*coordinate-wise*, say . In that case the best one can say is that which leads to a rate of convergence for Projected Subgradient Descent of order . We will see that this situation can be dramatically improved and that one can obtain in this setting a rate of order . More generally we will describe the Mirror Descent algorithm which is adapted to convex functions which are -Lipschtiz in an*arbitrary norm*(not necessarily ).

We start this program with a projection-free algorithm for black-box constrained optimization.

**Conditional Gradient Descent (a.k.a. Frank-Wolfe algorithm)**

Conditional Gradient Descent is an algorithm designed to minimize a smooth convex function over a compact convex set . It performs the following update for :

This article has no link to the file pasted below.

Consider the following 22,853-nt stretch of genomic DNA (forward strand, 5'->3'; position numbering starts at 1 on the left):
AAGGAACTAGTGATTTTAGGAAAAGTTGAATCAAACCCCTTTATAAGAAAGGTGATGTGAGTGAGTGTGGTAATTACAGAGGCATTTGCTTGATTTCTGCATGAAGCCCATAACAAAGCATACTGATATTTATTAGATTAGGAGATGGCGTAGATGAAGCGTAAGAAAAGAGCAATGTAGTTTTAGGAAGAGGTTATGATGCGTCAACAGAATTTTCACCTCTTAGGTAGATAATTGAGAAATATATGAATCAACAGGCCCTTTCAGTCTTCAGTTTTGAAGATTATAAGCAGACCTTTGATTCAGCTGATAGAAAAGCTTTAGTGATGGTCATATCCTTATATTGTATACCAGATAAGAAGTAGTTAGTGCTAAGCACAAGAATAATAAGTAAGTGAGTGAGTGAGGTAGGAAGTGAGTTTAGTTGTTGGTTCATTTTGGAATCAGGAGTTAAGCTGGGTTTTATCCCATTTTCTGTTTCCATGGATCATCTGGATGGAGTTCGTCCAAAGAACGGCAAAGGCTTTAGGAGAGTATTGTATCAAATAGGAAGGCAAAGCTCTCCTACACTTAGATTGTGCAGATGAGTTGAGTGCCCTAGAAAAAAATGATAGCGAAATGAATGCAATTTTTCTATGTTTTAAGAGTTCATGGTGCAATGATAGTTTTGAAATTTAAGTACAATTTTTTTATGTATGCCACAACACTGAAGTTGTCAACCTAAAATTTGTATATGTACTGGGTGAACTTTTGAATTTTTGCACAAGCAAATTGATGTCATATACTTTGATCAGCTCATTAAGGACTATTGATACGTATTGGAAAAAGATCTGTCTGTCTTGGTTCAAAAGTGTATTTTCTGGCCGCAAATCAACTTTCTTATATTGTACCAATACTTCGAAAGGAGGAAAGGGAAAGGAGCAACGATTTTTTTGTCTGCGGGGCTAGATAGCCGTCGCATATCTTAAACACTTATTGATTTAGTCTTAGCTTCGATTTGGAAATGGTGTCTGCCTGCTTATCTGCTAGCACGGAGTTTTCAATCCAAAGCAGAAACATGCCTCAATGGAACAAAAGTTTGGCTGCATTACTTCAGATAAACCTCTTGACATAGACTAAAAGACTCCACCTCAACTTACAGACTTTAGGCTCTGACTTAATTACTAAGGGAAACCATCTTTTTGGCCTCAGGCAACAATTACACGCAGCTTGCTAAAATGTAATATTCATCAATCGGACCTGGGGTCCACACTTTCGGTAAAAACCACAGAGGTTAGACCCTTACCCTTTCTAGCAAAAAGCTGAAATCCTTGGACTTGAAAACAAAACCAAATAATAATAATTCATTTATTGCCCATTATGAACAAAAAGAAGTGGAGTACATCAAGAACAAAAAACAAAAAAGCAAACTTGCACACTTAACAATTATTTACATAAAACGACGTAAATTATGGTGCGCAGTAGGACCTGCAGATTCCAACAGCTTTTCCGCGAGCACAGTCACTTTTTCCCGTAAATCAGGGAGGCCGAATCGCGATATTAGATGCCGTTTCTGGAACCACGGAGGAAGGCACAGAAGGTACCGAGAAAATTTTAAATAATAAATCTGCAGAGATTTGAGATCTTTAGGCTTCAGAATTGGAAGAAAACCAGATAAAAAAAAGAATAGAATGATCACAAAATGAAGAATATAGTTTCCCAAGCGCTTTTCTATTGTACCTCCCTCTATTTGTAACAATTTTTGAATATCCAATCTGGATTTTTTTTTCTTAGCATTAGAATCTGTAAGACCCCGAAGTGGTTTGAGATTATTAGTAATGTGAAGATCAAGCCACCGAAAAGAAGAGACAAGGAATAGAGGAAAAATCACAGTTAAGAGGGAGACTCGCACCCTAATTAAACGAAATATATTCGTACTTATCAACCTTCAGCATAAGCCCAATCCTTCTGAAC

This algorithm goes back to Frank and Wolfe (1956), and the following result is extracted from Jaggi (2013). We consider here functions which are -smooth in some arbitrary norm , that is

where the dual norm is defined as .

Theorem.Let be a -smooth function w.r.t. some norm , , and . Then for any , one has

*Proof:* The following sequence of inequalities holds true, using respectively -smoothness (which implies ), the definition of , the definition of , and the convexity of :

Rewriting this inequality in terms of one obtains

A simple induction using that finishes the proof (note that the initialization is done at step with the above inequality yielding ).

The rate of convergence we just proved for Conditional Gradient Descent is no better than the rate of Projected Gradient Descent in the same setting. However, on the contrary to the latter algorithm where a quadratic programming problem over has to be solved (the projection step), here we only need to solve a linear problem over , and in some cases this can be much simpler.